The Eighth Day of Christmas – Eight Maids a-Milking

Photo One by U+1F360, CC BY-SA 4.0 <https://creativecommons.org/licenses/by-sa/4.0>, via Wikimedia Commons

Anglo-Nubian goat (Photo One)

Dear Readers, first of all, Happy New Year to all of you – I hope that 2022 is a lot less worrying and stressful than it’s been for many of us. I wish you everything that you would wish for for yourselves.

Now, when I was in my twenties I worked on a City Farm in Dundee. We had pigs and chickens, rabbits and ducks, and two goats, one of whom was an Anglo-Nubian just like the one in the photo. The farm manager (the one who ran away from the goose back on Day Six) wanted to try his hand at making cheese, and so we got two female, heavily pregnant goats. Each had twin kids, all four of them males. This was extremely bad news for them, as we might have kept a female, but the males were weaned as quickly as possible and then hustled off to the abattoir aged a few months. There wasn’t much of a market for kid meat then either, so they probably went straight into pet food.

I remember milking Noleen, the Anglo-Nubian. To keep the milk coming, she had to be milked every day. In nature, once the kids were weaned they’d stop feeding, and the milk would dry up naturally. While the milk was constantly being taken, her body would think that she still had babies to feed. I remember sitting next to her, feeling the warmth emanating from her furry body, and admiring her endless patience with my ineptitude. Over time we got used to one another and everything stilled except for the sound of the milk hissing into the bucket, and the sound of Noleen chomping on some hay. Her babies were gone, so I wondered if being milked gave her some comfort beyond the merely physical.

Of course, Noleen gradually gave less and less milk, and eventually dried up, even with my ministrations. Soon, she would be on heat and would be off to see the billy, a monstrous creature twice her size. Billy goats pee on themselves to add to their olfactory attractions, and this one was kept in a shed at the goat farm for most of the time. He seemed to glow in the darkness, a penumbra of ammonia surrounding his body. His only purpose was to service the females who would be brought in to see him, and he glowered out at us, a look of justifiably malicious intent in his yellow eyes. Once Noleen was pregnant again the cycle would continue, until she was too old to procreate, at which point she would probably be pet food as well.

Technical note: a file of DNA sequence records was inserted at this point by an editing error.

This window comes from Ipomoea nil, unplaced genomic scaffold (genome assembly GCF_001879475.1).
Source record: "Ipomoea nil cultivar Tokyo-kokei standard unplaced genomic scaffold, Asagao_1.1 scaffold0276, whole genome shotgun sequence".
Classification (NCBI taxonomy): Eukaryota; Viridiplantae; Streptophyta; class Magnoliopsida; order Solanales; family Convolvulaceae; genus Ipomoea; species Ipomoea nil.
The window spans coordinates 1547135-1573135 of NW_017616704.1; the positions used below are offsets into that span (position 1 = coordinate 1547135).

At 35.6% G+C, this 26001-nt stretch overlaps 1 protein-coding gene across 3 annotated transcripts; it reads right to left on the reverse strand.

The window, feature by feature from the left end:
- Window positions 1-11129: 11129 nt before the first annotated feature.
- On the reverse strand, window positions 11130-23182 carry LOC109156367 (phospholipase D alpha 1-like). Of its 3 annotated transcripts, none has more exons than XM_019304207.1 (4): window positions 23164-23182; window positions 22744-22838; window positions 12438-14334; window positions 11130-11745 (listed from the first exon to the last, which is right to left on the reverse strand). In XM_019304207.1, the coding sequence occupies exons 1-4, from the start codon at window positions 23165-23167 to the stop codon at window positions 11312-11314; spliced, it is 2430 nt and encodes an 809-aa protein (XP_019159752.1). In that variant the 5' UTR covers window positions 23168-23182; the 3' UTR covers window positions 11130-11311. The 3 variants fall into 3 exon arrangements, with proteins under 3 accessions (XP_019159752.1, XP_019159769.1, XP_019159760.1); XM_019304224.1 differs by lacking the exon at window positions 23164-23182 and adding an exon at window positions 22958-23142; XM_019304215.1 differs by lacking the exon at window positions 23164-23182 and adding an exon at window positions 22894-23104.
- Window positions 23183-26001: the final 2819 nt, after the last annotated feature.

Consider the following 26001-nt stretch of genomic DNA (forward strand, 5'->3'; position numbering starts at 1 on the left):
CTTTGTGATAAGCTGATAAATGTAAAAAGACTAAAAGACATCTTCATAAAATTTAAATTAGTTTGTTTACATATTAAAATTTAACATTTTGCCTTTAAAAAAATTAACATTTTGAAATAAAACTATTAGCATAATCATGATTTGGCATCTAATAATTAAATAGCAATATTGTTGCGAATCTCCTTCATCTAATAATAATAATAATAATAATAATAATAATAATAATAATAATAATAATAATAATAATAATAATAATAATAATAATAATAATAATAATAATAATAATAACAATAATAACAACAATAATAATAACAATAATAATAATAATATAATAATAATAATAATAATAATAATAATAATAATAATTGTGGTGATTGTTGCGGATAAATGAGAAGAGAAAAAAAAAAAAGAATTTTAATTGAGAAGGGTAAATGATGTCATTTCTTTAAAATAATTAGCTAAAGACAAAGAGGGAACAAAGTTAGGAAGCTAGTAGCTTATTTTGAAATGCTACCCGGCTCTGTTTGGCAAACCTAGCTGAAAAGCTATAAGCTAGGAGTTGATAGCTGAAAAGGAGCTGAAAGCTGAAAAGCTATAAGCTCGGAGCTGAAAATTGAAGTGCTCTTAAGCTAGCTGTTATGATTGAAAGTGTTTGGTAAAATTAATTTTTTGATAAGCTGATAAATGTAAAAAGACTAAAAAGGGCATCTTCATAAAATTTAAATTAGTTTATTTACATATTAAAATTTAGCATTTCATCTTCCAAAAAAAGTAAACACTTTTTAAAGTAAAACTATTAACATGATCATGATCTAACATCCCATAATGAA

None of this will come as any surprise to most people reading this: using animals for milk is as old as agriculture in the Western world at least (though not in large parts of Asia). But for me, a city girl who had her milk delivered in glass bottles by the milkman, it was a revelation. It seemed, and still seems, such a long-winded and callous way to get protein. I have continued to drink milk and eat cheese, but there is always, at the back of my mind, a discomfort with the cost to the animals who provide it. I find I’m gradually reducing my dairy products without even consciously thinking about it, and I’m going to try Veganuary this year, just to see what’s possible and how it makes me feel. I hope to get some new recipes that I can incorporate into my cookery routine, which has gotten a little stale, and who knows where it will lead? I do love an adventure.